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Wednesday, July 3, 2013

The Longings of Wayward Girls: A Novel

I picked up Karen Brown's The Longings of Wayward Girls this weekend without a clue as to the darkness I was getting into. Yummy.

Sadie is a hometown girl--she was raised an only child in the bucolic New England town by a wannabe actress mother, she married a good man in her twenties, and settled down to raise her children in the same place. Twenty years later, the return of a boy from her childhood brings to the surface the reminder of the horrible results of one particular summer prank. Without warning, the mystery begins to unravel, and with it, Sadie's marriage, family, and life.

This novel was super intriguing--I feel like my brow was furrowed for most of it trying to put the pieces together in an orderly fashion. That is a good thing, by the way; I love a book that makes me think for hours after. Brown really captured the mix of emotions of Sadie--she loves her husband but is slightly bored with life while still caring deeply about her children. Flawed women with strength are my faves, so it's no surprise that I found Sadie interesting, complicated, and deep.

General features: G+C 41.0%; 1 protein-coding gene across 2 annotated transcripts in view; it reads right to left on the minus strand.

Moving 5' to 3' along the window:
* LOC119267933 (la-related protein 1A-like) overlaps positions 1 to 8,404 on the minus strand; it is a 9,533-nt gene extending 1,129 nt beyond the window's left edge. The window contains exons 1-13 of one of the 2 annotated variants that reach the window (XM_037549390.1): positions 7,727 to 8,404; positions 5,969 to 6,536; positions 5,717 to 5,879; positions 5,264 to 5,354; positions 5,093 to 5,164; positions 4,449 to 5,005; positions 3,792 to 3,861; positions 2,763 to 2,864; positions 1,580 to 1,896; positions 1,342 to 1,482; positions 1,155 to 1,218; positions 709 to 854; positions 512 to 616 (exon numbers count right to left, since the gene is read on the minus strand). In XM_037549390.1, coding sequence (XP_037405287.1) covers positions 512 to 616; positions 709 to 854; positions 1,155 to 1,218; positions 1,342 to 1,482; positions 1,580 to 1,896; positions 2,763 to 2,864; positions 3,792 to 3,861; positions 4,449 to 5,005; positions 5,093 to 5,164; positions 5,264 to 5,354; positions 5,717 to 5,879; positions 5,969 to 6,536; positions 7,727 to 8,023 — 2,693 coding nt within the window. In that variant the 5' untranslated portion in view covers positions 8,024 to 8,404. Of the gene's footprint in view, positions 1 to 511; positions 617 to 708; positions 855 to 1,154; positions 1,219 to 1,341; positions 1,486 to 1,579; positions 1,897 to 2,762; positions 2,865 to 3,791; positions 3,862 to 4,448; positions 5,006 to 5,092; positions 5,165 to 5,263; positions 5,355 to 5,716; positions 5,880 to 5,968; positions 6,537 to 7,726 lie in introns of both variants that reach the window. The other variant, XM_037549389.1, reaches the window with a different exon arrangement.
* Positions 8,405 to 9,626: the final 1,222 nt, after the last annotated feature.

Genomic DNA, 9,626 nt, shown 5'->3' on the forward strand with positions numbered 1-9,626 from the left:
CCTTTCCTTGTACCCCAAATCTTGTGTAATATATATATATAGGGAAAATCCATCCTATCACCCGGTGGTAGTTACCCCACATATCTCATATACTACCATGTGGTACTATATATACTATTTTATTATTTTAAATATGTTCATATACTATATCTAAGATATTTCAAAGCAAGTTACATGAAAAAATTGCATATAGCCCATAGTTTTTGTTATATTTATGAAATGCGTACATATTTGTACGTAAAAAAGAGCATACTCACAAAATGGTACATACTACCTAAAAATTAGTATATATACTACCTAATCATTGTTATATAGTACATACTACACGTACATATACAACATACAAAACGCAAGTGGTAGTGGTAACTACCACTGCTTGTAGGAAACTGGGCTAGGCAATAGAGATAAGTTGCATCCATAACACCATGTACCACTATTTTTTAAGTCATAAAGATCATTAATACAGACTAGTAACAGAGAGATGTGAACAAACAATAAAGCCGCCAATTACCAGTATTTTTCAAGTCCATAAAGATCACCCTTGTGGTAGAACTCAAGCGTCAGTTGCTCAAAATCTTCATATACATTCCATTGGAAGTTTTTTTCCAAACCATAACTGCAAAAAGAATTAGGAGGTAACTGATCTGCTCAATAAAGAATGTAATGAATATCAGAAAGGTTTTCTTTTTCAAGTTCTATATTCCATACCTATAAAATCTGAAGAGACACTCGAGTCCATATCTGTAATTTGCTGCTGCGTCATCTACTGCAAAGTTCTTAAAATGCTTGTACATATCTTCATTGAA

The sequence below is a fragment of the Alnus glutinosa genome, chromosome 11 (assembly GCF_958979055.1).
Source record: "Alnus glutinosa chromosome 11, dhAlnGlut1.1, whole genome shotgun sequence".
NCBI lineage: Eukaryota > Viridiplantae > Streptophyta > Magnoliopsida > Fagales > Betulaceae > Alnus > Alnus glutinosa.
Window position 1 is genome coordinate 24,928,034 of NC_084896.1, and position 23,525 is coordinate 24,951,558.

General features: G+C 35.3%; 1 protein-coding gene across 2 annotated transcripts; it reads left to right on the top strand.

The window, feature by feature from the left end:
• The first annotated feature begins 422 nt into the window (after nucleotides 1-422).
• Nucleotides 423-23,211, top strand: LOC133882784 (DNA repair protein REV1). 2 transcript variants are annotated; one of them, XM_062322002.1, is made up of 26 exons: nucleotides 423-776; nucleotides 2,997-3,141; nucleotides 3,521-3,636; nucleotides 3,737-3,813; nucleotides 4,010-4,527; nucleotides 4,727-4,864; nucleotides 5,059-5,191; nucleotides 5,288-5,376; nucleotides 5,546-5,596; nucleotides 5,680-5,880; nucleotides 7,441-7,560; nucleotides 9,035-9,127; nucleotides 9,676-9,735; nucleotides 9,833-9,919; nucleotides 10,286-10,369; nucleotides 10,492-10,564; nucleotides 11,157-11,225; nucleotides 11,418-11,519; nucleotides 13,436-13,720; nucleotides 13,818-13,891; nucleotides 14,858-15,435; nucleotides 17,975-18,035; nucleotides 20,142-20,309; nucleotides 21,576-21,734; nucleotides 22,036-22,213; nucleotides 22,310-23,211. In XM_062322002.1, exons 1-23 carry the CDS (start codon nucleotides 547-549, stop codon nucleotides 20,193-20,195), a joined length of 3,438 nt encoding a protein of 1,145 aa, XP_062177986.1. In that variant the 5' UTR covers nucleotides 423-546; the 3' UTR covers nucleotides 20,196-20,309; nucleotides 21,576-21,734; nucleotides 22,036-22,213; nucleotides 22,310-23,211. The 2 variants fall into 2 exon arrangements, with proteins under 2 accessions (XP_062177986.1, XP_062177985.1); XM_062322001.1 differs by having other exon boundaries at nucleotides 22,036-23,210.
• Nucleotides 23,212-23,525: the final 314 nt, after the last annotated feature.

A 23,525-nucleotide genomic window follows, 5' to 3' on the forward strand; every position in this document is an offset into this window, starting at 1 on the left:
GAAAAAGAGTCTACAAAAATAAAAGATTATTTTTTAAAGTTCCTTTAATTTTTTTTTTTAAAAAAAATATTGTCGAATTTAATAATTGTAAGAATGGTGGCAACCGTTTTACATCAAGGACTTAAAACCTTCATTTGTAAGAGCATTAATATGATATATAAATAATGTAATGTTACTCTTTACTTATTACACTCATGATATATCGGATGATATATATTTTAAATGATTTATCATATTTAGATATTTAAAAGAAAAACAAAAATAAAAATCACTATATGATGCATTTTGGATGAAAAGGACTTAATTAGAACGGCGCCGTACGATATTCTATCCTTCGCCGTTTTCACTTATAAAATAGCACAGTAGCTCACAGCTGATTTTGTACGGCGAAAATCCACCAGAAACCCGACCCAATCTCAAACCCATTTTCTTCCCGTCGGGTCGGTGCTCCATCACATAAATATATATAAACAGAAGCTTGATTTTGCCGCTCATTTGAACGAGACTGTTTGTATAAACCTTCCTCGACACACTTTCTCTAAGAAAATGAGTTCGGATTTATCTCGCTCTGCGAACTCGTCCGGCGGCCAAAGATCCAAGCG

Brown has a stylistic way of writing that keeps your eyes on the page. I know I have used "intriguing" earlier in this post, but it's the word I want to use over and over and over again. I was just so constantly curious about what happened that summer that I kept going back every time I had to walk away from the book.

Fascinating and intriguing.

Kindle version on left, hard copy on right.

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